Focus and Scope. The journal covers the following topics: Palaeoslavonic studies and Slavic etymology; Baltic-Slavonic linguistic relations; the Slavic heritage of the Grand Duchy of Lithuania; Slavic dialectology; the history and modern situation of Slavic languages; comparative research; training in foreign languages; translation/interpretation; other fields of Slavonic studies. Besides, the journal includes critiques and reviews of Slavonic literature; information and reports about Slavonic symposiums and conferences, academic personalities; specialized Slavonic bibliographies, etc.
Publication Frequency. The journal is published annually.
Languages. The contributions are accepted for publication in any of the Slavic languages, English, German or Lithuanian.
Charges. The journal does not charge article processing charges or submission charges.
Sponsors. From 2016 to 2019 publication is funded by the European Social Fund project Publication and Coordination of Scientific Periodicals (together with Lithuanian Academy of Science, project code Nr. 09.3.3-ESFA-V-711-01-0004).
Open Access Policy. The journal is an open access journal. All content is freely available without charge to users or their institutions. Users are allowed to read, download, copy, distribute, print, search, or link to the full texts of the articles in this journal without asking prior permission of the publisher or the author. Articles published in the journal are distributed under a Creative Commons Attribution 4.0 (CC BY 4.0) license.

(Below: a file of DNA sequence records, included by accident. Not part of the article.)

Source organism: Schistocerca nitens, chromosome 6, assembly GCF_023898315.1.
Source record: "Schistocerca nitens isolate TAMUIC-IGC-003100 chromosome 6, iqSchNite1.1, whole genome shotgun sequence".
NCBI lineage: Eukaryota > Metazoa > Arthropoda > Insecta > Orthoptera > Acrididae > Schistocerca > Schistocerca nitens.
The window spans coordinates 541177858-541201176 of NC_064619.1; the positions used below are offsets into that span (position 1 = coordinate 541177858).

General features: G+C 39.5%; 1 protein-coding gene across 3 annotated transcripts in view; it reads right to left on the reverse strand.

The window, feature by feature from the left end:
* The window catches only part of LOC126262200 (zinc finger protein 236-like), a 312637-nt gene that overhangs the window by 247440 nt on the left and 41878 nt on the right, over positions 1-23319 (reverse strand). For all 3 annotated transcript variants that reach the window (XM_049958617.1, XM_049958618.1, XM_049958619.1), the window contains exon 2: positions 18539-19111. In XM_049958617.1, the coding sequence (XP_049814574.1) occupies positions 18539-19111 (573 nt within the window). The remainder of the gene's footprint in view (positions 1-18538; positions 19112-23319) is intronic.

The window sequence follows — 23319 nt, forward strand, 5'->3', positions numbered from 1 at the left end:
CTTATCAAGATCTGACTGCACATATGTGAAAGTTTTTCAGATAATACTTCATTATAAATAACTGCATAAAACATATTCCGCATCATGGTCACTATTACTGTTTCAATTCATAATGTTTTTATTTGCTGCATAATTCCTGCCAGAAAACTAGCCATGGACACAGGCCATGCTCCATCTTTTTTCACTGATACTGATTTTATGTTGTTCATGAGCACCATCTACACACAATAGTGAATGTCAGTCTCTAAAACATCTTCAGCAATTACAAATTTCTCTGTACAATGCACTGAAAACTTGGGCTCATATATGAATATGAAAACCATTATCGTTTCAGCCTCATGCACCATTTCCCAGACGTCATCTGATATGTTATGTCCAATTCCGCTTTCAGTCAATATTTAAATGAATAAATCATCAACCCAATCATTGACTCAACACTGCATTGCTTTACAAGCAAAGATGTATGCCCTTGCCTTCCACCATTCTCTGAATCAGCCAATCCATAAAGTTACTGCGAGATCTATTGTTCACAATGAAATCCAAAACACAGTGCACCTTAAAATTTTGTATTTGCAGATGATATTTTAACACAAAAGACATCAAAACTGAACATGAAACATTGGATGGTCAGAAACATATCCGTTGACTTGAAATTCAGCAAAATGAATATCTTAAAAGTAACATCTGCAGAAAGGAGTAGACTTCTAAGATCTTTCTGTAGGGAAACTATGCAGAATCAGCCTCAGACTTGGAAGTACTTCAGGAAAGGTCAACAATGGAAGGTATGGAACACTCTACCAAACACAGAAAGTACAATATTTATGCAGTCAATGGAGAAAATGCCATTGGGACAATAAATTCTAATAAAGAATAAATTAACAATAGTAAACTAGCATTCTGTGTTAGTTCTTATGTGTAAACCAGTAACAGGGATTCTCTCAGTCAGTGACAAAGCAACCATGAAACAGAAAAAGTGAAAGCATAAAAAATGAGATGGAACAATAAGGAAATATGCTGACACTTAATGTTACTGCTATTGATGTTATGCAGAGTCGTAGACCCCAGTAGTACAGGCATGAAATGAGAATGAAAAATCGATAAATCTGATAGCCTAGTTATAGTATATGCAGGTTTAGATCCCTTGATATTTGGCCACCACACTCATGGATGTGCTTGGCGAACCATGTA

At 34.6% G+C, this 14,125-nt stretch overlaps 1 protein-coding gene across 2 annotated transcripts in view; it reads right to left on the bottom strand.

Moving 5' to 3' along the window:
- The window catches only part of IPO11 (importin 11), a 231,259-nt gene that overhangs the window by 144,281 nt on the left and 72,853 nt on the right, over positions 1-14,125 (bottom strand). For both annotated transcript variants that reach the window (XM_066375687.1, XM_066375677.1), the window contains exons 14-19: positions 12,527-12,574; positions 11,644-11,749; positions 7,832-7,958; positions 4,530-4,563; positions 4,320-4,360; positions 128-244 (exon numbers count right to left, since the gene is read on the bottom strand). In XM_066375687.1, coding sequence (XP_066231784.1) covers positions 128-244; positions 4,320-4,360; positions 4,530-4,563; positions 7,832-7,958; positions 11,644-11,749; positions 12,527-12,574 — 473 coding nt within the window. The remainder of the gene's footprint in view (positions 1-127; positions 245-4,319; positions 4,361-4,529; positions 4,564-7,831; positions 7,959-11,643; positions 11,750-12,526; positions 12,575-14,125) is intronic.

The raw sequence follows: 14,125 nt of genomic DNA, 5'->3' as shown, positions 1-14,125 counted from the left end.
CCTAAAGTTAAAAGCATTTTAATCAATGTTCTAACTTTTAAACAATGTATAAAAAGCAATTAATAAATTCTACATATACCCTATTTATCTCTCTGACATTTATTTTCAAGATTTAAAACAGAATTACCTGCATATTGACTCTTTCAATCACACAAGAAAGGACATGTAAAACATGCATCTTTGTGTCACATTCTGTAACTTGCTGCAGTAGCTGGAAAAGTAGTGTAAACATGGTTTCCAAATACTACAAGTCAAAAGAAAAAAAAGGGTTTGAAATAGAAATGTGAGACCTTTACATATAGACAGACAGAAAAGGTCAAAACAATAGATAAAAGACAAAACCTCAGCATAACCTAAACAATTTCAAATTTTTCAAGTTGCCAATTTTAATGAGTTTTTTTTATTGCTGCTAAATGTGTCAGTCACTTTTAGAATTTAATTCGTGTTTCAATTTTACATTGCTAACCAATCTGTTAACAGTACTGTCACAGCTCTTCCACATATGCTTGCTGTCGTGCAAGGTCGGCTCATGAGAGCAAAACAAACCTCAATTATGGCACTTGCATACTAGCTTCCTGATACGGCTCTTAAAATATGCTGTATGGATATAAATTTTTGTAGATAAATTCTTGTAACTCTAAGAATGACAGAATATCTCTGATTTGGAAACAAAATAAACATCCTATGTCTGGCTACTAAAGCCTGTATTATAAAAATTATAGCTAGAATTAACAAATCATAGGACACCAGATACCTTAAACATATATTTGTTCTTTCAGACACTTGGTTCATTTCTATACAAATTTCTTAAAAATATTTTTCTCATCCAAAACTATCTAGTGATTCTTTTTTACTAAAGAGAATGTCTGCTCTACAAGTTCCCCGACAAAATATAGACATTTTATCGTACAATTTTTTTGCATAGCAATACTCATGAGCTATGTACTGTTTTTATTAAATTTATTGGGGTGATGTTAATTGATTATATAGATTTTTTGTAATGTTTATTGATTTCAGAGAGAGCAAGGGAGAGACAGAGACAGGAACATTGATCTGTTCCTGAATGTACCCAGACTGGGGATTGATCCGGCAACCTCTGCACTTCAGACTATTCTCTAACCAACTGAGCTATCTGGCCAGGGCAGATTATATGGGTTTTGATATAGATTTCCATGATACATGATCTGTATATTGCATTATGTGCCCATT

History. Slavistica Vilnensis is an international yearly scholarly journal of Slavonic linguistics and philology, published by Vilnius University since 1958. Beginning in 1997, the title of the journal has been Slavistica Vilnensis (Kalbotyra (2)). The journal is edited by the staff of the Department of Russian Philology and Centre of Polish Studies at Vilnius University and is published by the Publishing House of Vilnius University. The editorial board consists of specialists of Slavonic studies from Lithuania, Poland, Norway, Estonia, the U.S., Germany and Belarus. The journal features articles by Slavic linguists from Lithuania, Russia, Poland, Belarus, Ukraine, Bulgaria, Estonia, Latvia, Norway, Germany, Croatia, Slovenia, Italy and the U.S., written in Slavic languages, Lithuanian, English and German.